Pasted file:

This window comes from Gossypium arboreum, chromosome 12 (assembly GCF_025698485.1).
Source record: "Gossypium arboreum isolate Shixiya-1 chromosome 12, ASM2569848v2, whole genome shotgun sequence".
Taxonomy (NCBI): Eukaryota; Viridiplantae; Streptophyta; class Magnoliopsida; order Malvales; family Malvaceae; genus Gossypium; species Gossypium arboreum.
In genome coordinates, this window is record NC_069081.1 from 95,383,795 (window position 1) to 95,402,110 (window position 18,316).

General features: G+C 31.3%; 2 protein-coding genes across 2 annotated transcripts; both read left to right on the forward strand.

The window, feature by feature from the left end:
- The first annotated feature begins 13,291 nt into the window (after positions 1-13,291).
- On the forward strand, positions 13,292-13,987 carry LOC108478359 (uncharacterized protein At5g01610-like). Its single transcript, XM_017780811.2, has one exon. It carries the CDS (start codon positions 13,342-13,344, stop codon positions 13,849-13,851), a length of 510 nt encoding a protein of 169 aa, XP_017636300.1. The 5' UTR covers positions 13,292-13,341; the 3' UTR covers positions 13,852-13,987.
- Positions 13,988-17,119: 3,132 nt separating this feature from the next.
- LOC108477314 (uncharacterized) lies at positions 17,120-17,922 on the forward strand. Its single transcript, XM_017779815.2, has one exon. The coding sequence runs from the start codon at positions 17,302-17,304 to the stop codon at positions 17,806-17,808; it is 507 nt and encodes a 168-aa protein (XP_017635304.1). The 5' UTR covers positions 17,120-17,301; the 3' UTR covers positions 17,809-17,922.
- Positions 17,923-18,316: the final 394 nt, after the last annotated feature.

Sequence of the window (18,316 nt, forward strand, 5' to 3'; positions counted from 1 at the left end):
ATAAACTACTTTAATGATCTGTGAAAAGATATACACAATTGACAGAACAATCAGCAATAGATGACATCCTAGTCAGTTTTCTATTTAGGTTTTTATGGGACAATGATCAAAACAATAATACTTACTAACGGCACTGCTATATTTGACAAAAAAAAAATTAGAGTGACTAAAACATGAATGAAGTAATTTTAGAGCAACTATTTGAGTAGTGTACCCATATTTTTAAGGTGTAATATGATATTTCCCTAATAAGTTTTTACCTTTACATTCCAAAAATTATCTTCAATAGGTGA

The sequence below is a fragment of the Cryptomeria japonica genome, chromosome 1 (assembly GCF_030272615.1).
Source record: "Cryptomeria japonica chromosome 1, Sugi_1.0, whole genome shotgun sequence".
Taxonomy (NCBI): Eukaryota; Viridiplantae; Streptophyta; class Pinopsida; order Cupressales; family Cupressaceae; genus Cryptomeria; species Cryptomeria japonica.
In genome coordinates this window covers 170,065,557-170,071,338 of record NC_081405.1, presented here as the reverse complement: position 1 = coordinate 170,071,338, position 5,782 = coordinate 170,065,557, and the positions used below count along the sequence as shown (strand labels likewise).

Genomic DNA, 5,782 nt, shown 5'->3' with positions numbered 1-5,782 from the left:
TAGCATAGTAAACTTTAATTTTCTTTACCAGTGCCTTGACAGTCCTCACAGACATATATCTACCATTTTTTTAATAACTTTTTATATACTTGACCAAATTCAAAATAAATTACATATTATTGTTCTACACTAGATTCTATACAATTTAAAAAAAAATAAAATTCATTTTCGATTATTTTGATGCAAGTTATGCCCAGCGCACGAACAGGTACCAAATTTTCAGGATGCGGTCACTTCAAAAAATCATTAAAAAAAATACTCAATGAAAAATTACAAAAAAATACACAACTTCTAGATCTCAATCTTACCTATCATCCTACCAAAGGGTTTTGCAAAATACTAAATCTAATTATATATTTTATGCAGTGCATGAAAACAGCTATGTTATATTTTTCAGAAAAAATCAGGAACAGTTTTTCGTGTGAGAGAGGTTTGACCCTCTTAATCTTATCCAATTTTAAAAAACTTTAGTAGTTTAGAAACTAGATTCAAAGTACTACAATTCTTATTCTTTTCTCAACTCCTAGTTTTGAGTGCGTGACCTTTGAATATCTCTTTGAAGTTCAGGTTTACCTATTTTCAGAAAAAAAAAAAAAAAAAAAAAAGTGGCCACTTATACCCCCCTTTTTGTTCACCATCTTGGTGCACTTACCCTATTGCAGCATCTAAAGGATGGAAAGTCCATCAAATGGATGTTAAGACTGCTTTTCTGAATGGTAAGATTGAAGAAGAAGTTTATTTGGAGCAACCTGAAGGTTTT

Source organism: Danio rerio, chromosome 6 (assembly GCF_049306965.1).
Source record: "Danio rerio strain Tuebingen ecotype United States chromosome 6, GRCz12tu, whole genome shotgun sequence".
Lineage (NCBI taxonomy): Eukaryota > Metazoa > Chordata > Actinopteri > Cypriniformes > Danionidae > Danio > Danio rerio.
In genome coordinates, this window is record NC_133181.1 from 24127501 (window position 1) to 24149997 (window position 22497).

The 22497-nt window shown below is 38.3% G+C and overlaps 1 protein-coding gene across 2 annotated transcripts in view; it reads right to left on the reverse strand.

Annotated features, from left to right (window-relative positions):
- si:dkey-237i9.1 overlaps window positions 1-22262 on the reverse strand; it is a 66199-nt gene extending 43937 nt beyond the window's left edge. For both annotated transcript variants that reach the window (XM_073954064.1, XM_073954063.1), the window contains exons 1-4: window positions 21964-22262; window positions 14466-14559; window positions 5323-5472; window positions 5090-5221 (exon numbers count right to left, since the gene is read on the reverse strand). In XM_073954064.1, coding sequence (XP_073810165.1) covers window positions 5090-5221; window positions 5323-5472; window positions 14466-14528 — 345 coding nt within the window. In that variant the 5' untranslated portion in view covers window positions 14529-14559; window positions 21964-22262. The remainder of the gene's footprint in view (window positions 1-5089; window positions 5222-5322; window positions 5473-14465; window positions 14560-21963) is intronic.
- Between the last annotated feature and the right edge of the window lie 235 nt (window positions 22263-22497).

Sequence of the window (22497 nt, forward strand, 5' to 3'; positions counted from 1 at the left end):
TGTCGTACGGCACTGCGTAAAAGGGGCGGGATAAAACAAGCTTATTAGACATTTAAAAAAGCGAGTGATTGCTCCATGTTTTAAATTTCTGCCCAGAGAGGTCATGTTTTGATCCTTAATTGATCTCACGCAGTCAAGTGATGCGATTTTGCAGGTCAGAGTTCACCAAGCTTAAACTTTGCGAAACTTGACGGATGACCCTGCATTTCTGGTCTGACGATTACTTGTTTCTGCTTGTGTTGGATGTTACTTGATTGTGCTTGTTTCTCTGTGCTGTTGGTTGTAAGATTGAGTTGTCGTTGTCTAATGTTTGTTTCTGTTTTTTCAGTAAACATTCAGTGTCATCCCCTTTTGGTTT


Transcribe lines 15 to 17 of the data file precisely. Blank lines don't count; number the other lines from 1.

Source record: "Cryptomeria japonica chromosome 1, Sugi_1.0, whole genome shotgun sequence".
Taxonomy (NCBI): Eukaryota; Viridiplantae; Streptophyta; class Pinopsida; order Cupressales; family Cupressaceae; genus Cryptomeria; species Cryptomeria japonica.
In genome coordinates this window covers 170,065,557-170,071,338 of record NC_081405.1, presented here as the reverse complement: position 1 = coordinate 170,071,338, position 5,782 = coordinate 170,065,557, and the positions used below count along the sequence as shown (strand labels likewise).